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CELTIC AND THE HUNT FOR A MANAGER: JOCK STEIN

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CELTIC’S hunt for Neil Lennon’s successor has proved to be a frustrating one for the Hoops support.

The quest for a new manager once again emphasised patience is a virtue when dealing with such delicate and crucially important decisions.

In another CQN EXCLUSIVE series, we turn the clock back on other vital appointments in the history of the club.

Here is an extract from author Alex Gordon’s book, ‘Celtic: The Awakening’, which looks at the arrival of the legendary Jock Stein in 1965.

RONNIE SIMPSON, whose father Jimmy was a former Rangers player, made his Old Firm debut on 1 January 1965. New goalkeeper, same old outcome with Jim Forrest claiming the only goal of a fairly drab contest which wasn’t helped by the dodgy pitch. Studs crunched on the carpet of frost as conditions deteriorated while the game wore on.

The Ibrox playing surface gleamed under the floodlights and even managed to look very picturesque. A winter wonderland for Celtic fans it was not. Once again, they had little to enthuse over following a derby reverse at the turn of the year.

Nevertheless, the support would be more than a little intrigued by what the club did next two weeks into the new year. Celtic brought back Bertie Auld, sold to Birmingham City for £15,000 in April 1961. They paid £12,000 for a player, who, like his good friend Paddy Crerand, was never slow to voice an opinion in the dressing room. It was an unusual step for the club, but who was behind the transfer?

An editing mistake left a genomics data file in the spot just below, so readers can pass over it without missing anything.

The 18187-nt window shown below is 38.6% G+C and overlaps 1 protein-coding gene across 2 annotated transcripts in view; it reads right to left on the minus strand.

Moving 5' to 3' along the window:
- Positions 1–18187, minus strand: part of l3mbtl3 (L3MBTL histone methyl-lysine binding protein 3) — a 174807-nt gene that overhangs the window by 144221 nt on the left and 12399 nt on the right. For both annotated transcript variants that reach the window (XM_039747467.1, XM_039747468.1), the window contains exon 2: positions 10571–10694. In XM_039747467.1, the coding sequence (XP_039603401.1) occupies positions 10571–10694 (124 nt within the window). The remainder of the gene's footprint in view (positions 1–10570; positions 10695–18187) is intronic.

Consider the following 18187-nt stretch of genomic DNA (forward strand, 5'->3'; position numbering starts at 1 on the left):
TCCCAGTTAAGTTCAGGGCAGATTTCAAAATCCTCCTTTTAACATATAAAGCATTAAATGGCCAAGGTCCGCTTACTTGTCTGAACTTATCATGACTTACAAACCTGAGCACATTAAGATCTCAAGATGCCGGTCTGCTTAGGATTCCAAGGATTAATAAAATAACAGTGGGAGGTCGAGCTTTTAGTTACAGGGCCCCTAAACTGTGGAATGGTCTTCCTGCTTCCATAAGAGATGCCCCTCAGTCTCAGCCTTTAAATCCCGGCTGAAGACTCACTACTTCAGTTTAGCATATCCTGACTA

It was unlikely to have been chairman Bob Kelly, who must have had a major say in Auld, against his wishes, leaving in the first place. Was it Jimmy McGrory, the manager being given his place, albeit belatedly? Was it Sean Fallon, who took more to do with the coaching and running of the first team than anyone else? Or was there the possibility of Jock Stein, still manager of Hibs, laying down some ground work before returning to Celtic?

Bertie Auld attempts to shed some light on the topic. ‘I was at home when I received a telephone call from a guy called Dougie Hepburn who just happened to be a big pal of Jock Stein. He asked, “Would you like to come back to Celtic?” I didn’t hesitate, “When? Tonight?” I said. I have to admit I think it was Big Jock who was behind the signing.

‘I recall bumping into Big Jock when he was down in Birmingham to take in an English League v. Scottish League game around about that time. He was accompanied by Bob Kelly. The Hibs manager with the Celtic chairman? I’ll let you draw your own conclusions.

‘Anyway, Big Jock was quite chatty and said, “How are things going, Bertie? Enjoying yourself?” I answered, “I’m having a great time. I’ve just become a father, too. Everything is wonderful.” Big Jock rarely, if ever, indulged in small talk, but, on this occasion, he seemed genuinely interested in what was going on in my life, on and off the pitch.

‘Anyway, history now shows I returned to the club I never wanted to leave in the first place in January 1965. I even agreed to take a £5 drop in my wages, a lot of money at the time. I’m convinced my wife Liz must have thought I was going off my head. So, I came back to my spiritual home and Big Jock was to join up formally at Celtic two months later. It could have been a coincidence, but I certainly was not complaining. I sensed some fabulous things were about to happen.’